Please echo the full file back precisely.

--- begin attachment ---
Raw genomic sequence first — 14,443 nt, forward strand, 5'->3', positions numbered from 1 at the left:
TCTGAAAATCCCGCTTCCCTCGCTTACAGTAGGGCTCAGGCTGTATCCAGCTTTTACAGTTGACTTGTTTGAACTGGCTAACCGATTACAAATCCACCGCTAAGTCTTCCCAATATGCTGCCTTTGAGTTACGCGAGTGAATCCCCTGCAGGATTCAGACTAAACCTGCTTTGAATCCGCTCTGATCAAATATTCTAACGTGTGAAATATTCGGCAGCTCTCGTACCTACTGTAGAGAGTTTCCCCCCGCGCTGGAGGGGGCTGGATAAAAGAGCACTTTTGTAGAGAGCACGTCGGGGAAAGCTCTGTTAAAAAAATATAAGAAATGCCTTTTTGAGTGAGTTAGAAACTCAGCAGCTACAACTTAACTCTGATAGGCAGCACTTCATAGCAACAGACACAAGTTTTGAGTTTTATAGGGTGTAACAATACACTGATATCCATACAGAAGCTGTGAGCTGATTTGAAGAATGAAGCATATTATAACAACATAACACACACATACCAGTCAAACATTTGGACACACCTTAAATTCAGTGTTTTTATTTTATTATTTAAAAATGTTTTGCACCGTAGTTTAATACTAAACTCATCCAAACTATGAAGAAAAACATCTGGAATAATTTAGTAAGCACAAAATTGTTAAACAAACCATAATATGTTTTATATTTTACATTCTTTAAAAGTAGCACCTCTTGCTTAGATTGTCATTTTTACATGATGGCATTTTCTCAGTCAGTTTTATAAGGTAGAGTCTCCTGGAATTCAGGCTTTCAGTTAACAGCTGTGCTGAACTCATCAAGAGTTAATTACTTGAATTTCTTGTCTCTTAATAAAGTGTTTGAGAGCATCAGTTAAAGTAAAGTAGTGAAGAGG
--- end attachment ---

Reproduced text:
Raw genomic sequence first — 14,443 nt, forward strand, 5'->3', positions numbered from 1 at the left:
TCTGAAAATCCCGCTTCCCTCGCTTACAGTAGGGCTCAGGCTGTATCCAGCTTTTACAGTTGACTTGTTTGAACTGGCTAACCGATTACAAATCCACCGCTAAGTCTTCCCAATATGCTGCCTTTGAGTTACGCGAGTGAATCCCCTGCAGGATTCAGACTAAACCTGCTTTGAATCCGCTCTGATCAAATATTCTAACGTGTGAAATATTCGGCAGCTCTCGTACCTACTGTAGAGAGTTTCCCCCCGCGCTGGAGGGGGCTGGATAAAAGAGCACTTTTGTAGAGAGCACGTCGGGGAAAGCTCTGTTAAAAAAATATAAGAAATGCCTTTTTGAGTGAGTTAGAAACTCAGCAGCTACAACTTAACTCTGATAGGCAGCACTTCATAGCAACAGACACAAGTTTTGAGTTTTATAGGGTGTAACAATACACTGATATCCATACAGAAGCTGTGAGCTGATTTGAAGAATGAAGCATATTATAACAACATAACACACACATACCAGTCAAACATTTGGACACACCTTAAATTCAGTGTTTTTATTTTATTATTTAAAAATGTTTTGCACCGTAGTTTAATACTAAACTCATCCAAACTATGAAGAAAAACATCTGGAATAATTTAGTAAGCACAAAATTGTTAAACAAACCATAATATGTTTTATATTTTACATTCTTTAAAAGTAGCACCTCTTGCTTAGATTGTCATTTTTACATGATGGCATTTTCTCAGTCAGTTTTATAAGGTAGAGTCTCCTGGAATTCAGGCTTTCAGTTAACAGCTGTGCTGAACTCATCAAGAGTTAATTACTTGAATTTCTTGTCTCTTAATAAAGTGTTTGAGAGCATCAGTTAAAGTAAAGTAGTGAAGAGG